Lehigh University United Nations Partnership and the College of Engineering took 99 faculty and students to the United Nations headquarters in New York City on Feb. 10, 2023 The trip was for the International Day of Women and Girls in Science conference. (Grace Roche/B&W Staff)

Lehigh visits the United Nations to honor women and girls in science


The United Nations Partnership and the College of Engineering took 99 faculty, staff and students to the United Nations headquarters in New York City on Feb. 10 for the eighth annual International Day of Women and Girls in Science Assembly.

The theme of this year’s assembly was I.D.E.A.S., which stands for Innovate, Demonstrate, Elevate, Advance and Sustain. According to the day’s itinerary, it focused on “bringing communities forward for sustainable and equitable development” and on the U.N.’s Sustainable Development Goals. 

According to the UN environment program website, Iraqi princess Nisreen El-Hashemite, founder of the Royal Academy of Science International Trust, created the International Day of Women and Girls in Science to promote gender inclusion across scientific fields. 

Scientists, professors, economists and representatives from humanitarian programs across the world, including UNEP and UN-Habitat, attended the assembly. They discussed various aspects of the Sustainable Development Goals and how important women scientists are to achieving these goals. 

The first of two panels was titled “Equipping Communities for Sustainable and Equitable Development,” and the second was titled “Bringing Everyone Forward.” The topics included sustainable cities, transportation, businesses, water systems and space exploration.

Two Lehigh professors were invited to speak at the assembly, including physics professor Virginia McSwain, who spoke about gender equity in astronomy. She discussed changes NASA has made to their proposal review system to make it more fair for women, such as taking a double-blind approach in order to get rid of gender bias, which resulted in more women getting their proposals passed.

McSwain said she is inspired by hearing from women in her field and was glad Lehigh students had the opportunity to participate.

“To hear from successful women scientists, that’s huge for young women,” McSwain said.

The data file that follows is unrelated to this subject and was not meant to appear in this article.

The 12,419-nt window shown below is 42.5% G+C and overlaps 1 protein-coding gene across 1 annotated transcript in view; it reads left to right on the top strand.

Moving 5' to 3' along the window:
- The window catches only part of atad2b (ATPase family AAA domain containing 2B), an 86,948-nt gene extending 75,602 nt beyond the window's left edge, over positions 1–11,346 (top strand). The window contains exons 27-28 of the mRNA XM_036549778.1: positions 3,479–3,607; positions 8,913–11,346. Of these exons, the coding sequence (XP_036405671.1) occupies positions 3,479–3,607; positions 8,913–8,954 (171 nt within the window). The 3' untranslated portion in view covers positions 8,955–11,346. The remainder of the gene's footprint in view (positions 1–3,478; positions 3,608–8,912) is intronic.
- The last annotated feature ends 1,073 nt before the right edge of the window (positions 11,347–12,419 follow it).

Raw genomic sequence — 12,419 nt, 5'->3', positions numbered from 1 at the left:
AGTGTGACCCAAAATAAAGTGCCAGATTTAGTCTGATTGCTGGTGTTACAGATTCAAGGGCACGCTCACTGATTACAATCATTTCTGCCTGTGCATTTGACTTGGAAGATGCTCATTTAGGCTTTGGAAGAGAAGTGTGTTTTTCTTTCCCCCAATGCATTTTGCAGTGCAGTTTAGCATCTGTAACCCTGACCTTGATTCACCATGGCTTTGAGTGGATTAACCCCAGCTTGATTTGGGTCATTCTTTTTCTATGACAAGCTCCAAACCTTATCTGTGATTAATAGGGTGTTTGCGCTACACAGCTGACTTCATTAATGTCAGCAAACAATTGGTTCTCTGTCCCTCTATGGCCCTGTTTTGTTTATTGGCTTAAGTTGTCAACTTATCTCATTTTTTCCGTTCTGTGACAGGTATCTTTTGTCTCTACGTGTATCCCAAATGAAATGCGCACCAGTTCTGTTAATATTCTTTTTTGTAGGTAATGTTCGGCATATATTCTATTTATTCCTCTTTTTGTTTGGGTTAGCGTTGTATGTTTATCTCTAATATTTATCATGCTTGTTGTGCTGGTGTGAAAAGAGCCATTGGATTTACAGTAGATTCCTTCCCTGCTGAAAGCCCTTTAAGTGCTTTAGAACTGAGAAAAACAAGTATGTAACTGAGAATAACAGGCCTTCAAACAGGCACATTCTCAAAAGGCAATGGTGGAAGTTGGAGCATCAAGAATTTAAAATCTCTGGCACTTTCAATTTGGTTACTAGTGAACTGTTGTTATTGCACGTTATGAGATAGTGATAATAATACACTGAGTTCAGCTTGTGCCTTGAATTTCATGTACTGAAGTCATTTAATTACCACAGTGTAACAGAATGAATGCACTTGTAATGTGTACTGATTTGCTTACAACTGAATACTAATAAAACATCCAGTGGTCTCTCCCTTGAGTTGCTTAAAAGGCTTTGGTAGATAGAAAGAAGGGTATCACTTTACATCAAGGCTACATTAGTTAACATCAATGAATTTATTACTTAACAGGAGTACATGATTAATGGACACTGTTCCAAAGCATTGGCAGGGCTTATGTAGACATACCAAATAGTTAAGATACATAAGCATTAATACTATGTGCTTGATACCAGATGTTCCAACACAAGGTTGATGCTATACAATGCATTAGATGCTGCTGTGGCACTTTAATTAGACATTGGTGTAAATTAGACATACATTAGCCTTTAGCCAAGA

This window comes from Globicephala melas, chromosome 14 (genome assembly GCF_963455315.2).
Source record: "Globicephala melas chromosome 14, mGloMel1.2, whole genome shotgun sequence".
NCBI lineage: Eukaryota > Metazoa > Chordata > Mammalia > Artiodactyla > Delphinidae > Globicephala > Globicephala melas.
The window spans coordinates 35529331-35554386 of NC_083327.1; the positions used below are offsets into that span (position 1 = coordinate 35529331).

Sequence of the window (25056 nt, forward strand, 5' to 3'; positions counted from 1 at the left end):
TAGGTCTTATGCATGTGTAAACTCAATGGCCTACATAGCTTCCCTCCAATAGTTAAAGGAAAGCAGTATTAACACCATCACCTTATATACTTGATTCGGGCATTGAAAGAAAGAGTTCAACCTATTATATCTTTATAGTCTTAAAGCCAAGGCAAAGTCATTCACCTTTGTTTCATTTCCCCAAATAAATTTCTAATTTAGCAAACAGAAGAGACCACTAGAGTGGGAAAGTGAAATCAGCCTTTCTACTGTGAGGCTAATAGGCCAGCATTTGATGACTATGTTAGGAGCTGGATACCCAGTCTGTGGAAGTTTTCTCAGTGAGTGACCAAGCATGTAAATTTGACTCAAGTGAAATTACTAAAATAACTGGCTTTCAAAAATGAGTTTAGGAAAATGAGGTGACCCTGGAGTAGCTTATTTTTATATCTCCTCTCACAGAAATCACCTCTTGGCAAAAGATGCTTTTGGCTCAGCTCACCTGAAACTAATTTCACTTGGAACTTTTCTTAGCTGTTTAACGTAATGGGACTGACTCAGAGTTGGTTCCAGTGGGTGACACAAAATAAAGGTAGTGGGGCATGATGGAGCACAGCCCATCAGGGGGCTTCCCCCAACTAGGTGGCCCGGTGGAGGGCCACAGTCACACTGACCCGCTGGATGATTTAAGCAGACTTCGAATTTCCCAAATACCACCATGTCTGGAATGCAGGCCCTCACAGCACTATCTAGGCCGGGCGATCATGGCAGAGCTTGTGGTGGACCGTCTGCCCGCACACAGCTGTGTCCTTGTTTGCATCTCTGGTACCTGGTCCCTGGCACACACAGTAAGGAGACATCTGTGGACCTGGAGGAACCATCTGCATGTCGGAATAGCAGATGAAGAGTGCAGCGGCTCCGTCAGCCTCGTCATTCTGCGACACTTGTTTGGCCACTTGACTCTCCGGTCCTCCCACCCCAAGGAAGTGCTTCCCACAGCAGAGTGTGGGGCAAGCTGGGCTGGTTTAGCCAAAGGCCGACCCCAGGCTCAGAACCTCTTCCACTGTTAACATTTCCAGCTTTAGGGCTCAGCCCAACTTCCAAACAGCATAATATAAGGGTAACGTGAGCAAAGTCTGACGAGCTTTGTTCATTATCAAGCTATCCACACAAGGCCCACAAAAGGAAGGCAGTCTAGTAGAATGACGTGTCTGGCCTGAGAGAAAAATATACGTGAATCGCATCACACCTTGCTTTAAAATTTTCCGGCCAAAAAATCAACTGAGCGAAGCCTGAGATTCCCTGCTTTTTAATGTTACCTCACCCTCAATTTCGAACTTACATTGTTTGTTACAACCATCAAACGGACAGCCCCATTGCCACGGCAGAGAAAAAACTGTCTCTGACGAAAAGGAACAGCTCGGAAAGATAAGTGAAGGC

Gabrielle String, a civil and environmental engineering professor, also spoke at the assembly. The central focus of her speech was water safety plans, which aim to manage risks in water supply from the source to point-of-consumption.

In addition to the plans, String also spoke on how to achieve gender equity, something she believes may come by providing support and mentorship for upcoming women scientists. 

String said it is important to not just encourage women and underrepresented minorities in STEM fields, but to have a support structure in place that helps keep all people in STEM.

“Figuring out new ways of doing work and flexibility around how we do work and who gets to make rules for success at every stage of the career is really important to be evaluated in order to see more women moving into a sort of long-term retention in STEM,” String said.

As an intern for the Lehigh University- United Nations partnership, Mackenzie Lynch, ‘23, recorded content for a podcast that explains the partnership between the U.N. and Lehigh University. 

She said she has learned a lot about the U.N. in her classes and her experience as an intern relates to her work in the classroom.

“My major is international relations, so I’m pretty lucky that there’s a very big overlap with that, being that the partnership is with the U.N.,” Lynch said.

The importance of supporting and mentoring women in science was emphasized throughout the assembly.

Bioengineering professor Susan Perry attended the trip and said she encourages students to take advantage of the opportunities and support that are available to them.

“Science doesn’t sit in isolation, and neither should the scientists and engineers who practice it,” Perry said.

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